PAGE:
- Onsite Interpretation – Interpretation in which the participants and interpreter are at a physical location to interpret in front of all participants.
Improve Healthcare Literacy Through Language Along the Patient Journey
To improve healthcare literacy through language, consider patient touchpoints with your organization. The patient journey starts with searching for providers, having an initial appointment, and aftercare, including self-administration of care, and all the touchpoints in-between. When you think about the patient journey, ask yourself these questions:
- At what point does a patient identify their language access needs?
- How can a patient make an appointment?
- Does the phone system have an option for language assistance in a language other than English?
- If a patient gets voicemail, is it in English or are there other options?
- Who can a patient speak to for general questions?
- How does a patient respond to appointment confirmations?
- Can a patient easily reschedule?
- At the very beginning of an appointment, can someone help a patient with the paperwork or administrative work?
- After the appointment, who helps a patient set up the next appointment?
- Who does a patient call if the patient needs to clarify instructions?
If you identify areas that need improvement with language, consider strategizing with your LSP. For example, perhaps you should localize your website or create language voice options on your phone system, and your LSP can help you with that.
Determine the Best Solution(s) for Your Patients’ Needs
One language scenario may not be enough to fulfill your patients’ needs. Given the disadvantages that we described earlier, and as COVID-19 continues to challenge traditional healthcare solutions, healthcare organizations may have to more than one language strategy for given scenarios.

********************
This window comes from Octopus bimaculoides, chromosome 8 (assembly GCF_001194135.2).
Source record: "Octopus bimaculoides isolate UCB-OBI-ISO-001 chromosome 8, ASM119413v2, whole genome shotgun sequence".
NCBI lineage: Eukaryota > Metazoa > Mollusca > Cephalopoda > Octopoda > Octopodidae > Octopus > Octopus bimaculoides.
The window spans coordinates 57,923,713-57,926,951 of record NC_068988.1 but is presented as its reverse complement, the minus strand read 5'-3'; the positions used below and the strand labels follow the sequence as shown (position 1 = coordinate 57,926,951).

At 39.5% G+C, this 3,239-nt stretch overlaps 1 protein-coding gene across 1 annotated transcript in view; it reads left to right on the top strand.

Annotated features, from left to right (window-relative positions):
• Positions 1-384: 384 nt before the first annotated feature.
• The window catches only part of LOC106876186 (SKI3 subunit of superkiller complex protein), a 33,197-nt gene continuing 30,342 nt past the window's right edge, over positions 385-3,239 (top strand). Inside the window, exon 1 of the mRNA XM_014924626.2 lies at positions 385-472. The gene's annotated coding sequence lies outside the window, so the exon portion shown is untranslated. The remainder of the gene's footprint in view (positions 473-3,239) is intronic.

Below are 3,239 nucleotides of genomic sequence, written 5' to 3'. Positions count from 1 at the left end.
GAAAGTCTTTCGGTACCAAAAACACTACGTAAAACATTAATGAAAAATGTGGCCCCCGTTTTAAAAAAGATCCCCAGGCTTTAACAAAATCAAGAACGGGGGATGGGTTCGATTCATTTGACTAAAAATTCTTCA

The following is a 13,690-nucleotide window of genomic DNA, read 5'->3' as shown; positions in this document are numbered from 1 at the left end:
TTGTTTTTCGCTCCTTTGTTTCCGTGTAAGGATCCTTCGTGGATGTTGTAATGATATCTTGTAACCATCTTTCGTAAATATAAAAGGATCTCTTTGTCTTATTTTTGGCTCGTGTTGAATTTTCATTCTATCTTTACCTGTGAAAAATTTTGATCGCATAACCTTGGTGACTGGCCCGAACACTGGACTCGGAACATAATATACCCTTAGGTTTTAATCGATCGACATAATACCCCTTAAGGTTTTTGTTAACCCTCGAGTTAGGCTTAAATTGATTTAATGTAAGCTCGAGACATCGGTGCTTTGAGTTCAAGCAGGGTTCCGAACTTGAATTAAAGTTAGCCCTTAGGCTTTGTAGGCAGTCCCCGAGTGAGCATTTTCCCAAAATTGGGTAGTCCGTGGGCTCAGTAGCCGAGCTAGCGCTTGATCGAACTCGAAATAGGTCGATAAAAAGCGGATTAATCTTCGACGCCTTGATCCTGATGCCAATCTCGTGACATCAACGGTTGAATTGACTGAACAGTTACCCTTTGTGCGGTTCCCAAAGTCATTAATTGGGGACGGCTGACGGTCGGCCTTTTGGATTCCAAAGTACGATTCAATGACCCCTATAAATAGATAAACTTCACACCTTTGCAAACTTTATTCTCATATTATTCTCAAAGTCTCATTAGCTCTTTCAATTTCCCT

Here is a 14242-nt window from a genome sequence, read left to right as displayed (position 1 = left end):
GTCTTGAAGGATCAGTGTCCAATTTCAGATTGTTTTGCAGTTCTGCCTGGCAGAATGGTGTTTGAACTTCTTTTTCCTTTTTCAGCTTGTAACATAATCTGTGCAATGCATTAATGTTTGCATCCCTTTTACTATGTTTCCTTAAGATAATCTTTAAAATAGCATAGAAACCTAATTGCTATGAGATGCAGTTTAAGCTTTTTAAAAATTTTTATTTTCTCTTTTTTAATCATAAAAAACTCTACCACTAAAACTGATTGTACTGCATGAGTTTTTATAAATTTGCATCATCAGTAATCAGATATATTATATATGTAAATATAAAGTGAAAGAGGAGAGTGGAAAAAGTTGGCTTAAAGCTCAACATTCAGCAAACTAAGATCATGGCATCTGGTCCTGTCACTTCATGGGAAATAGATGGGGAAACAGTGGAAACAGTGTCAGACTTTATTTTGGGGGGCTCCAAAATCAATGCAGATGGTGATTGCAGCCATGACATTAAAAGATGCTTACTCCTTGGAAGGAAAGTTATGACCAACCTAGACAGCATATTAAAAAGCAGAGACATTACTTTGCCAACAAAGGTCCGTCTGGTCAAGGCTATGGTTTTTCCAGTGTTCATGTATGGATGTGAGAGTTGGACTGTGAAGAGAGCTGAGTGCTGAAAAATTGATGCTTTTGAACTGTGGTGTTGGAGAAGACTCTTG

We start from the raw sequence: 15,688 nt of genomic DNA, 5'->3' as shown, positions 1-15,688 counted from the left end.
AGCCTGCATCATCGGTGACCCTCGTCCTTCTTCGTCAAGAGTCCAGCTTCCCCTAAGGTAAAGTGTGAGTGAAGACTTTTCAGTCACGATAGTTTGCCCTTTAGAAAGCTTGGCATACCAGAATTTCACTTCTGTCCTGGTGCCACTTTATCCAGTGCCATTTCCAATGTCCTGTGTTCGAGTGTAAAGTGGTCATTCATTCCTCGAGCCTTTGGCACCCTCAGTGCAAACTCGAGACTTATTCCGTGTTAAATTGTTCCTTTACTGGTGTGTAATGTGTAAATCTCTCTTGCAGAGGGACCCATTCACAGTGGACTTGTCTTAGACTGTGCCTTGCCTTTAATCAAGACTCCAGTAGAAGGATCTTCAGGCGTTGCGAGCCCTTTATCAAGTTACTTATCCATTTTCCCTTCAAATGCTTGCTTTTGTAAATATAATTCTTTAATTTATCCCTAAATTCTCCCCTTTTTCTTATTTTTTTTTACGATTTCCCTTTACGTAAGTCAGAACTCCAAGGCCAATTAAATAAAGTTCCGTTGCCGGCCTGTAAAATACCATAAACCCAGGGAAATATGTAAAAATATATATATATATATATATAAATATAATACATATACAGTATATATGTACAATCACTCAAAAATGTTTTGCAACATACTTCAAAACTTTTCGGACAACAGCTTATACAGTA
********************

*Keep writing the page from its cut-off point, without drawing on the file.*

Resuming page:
For example, telehealth appointments may not be the best solution in some cases. With VRI, consider the following factors to have a successful meeting:
- High-speed internet and bandwidth connections
- High-quality full motion and audio equipment with knowledgeable users
- High-quality images
- Positioning and clear images of all individuals
- Adequate digital literacy to use the technology on all sides
Consider other telehealth options where video conferencing technology won’t be as much of a challenge. For example, some LEP patients may be more comfortable over the phone than on video. The AHA 2022 Environmental Landscape showed that of the 27% of Medicare beneficiaries who participated in telehealth visits, 56% were over the phone, 28% were video, and 16% were both.
Of course, some types of topics are better for telehealth than others. Here are some examples.
- OPI/VRI – General wellness visits, management of chronic conditions, discussion of test results, counseling about diagnostic and therapeutic options, dermatology, prescriptions for medicine, nutrition counseling, and mental health counseling.
- Onsite – Health concerns that require a procedure, abdominal pain, eye complaints, gynecologic complaints, dental complaints, highly nuanced or multiple complex health concerns, and any situation in which a physical exam would change the recommendation (Telehealth for Providers: What You Need to Know, By From Coverage to Care, March 2021)
Lastly, consider language factors, such as requests by the individual for a specific language and method, complexity of the meeting such as multiple participants which can be confusing on video or phone with interpretation, the digital literacy of all participants, limited hearing by participant(s), sign language users (meaning OPI isn’t a possibility), and more.
The Importance of Language Access Needs for Telehealth Services
Telehealth services are going to continue to grow. To reduce health disparities in language, healthcare companies can provide interpreters, address language needs along the patient journey, and evaluate the best solutions for your patients.
We provide VRI and OPI services for healthcare organizations and other industries. To learn more about how we can help you, contact us at [email protected] or (530) 750-2040.